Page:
There are three things to know about Chicago’s transportation, especially for college students like myself. One, it is a pain in the neck to drive to downtown Chicago, called the Loop, during rush hour. This should be a no-brainer. Two, the El, a nickname for Chicago’s public transit, has a bad reputation for being unreliable and slow, and thus many college students would rather take Uber or other rideshare services to get to places. Third, there is such thing called the Purple Line Express, which runs during weekday rush hours and skips many stops to make the route twice as fast, and it seems like many college students don’t take enough advantage of it.
Wow I realized I haven’t written a travel post in so long. The last one was actually… last spring break :p In between, I have traveled to New York, Boston, Bangkok, Las Vegas and Tokyo. I probably won’t have time to write about all of them, but who knows, one day a way overdue draft might re-surface.
This year, my friends Cat and Christina and I decided to spend our last spring break in Costa Rica. As usual with my other travel posts, this one is going to be 50% a photo dump, and 50% my attempt to do justice to my experience with words.
“Pura vida!” is one of Costa Rican locals’ favorite sayings, which means “a simple, pure life.” It has quickly become the catchphrase of our trip, as we learned from the locals that pura vida is not just a slogan, but also a way of life. It was pretty obvious from the start that Costa Ricans live in symbiosis with nature, and truly appreciate and respect the complex and beautiful wildlife around them.
On a cold, brisk Friday morning, I woke up and a thought randomly popped in my head: I’m going to make a cake.
If you haven’t already checked out my first post on where to cafe-hop in Hong Kong, you should know that I have a soft spot for small, boutique coffee shops. The ever-booming coffee scene in Hong Kong means that each time I come back home, more coffee places are added to my to-go list, as there is nothing I love more than to retreat from the busy streets, order a cup of coffee, find a comfortable corner in the cafe, plug in my earphones and open a book. The stark contrast between this tranquility and the overwhelming, busy streets of Hong Kong is therapeutic, because after all, we all need a break from the non-stopping pace of life. Continue reading “Take a Coffee Break in Hong Kong”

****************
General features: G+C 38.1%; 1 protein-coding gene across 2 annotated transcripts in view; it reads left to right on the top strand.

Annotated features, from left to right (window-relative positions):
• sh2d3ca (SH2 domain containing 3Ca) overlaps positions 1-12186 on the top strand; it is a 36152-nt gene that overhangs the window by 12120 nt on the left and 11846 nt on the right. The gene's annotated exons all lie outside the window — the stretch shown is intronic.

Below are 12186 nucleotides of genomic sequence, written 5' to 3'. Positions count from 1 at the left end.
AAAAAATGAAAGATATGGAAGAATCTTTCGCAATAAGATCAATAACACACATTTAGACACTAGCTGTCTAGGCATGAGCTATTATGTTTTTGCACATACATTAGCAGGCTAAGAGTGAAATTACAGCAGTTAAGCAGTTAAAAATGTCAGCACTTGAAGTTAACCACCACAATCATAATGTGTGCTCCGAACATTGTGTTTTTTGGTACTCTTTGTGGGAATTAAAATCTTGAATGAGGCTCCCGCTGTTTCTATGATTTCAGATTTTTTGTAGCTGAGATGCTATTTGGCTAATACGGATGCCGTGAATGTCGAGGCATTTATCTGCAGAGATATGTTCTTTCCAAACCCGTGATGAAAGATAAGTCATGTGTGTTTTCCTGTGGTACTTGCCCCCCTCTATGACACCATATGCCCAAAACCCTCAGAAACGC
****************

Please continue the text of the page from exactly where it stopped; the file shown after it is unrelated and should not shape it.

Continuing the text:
In many ways, Miami surprised me. When I knew I would be spending my summer there, I was excited but not thrilled. I’m the kind of person who likes maneuvering the busy streets of a dense metropolitan city, is used to complicated and faulty public transit, and as long as it is nice outside, doesn’t need much direct contact with sunlight. Latin American food was not one of my favorite cuisines, and I frankly don’t enjoy going to the beach. And I don’t speak a drop of Spanish.
Just like the two-day old leftovers sitting in my fridge right now, this post is kind of overdue and pretty irrelevant at this point – because who cares about Spring Break when it’s the summer already? But Atlanta and NOLA were amazing, Spring Break was dope, and I actually kind of miss school.
Continue reading “Spring Break in New Orleans [Vlog!]”
My friend once told me that Wynwood is one of the coolest art neighborhoods in the country. When I think of Miami, I think of the stereotypes – beaches, palm trees, Cuban sandwiches and wild nightlife. (Which tbh are all true) I couldn’t really picture a vibrant art scene fitting into the picture – but let me just say how glad I am to be proven wrong.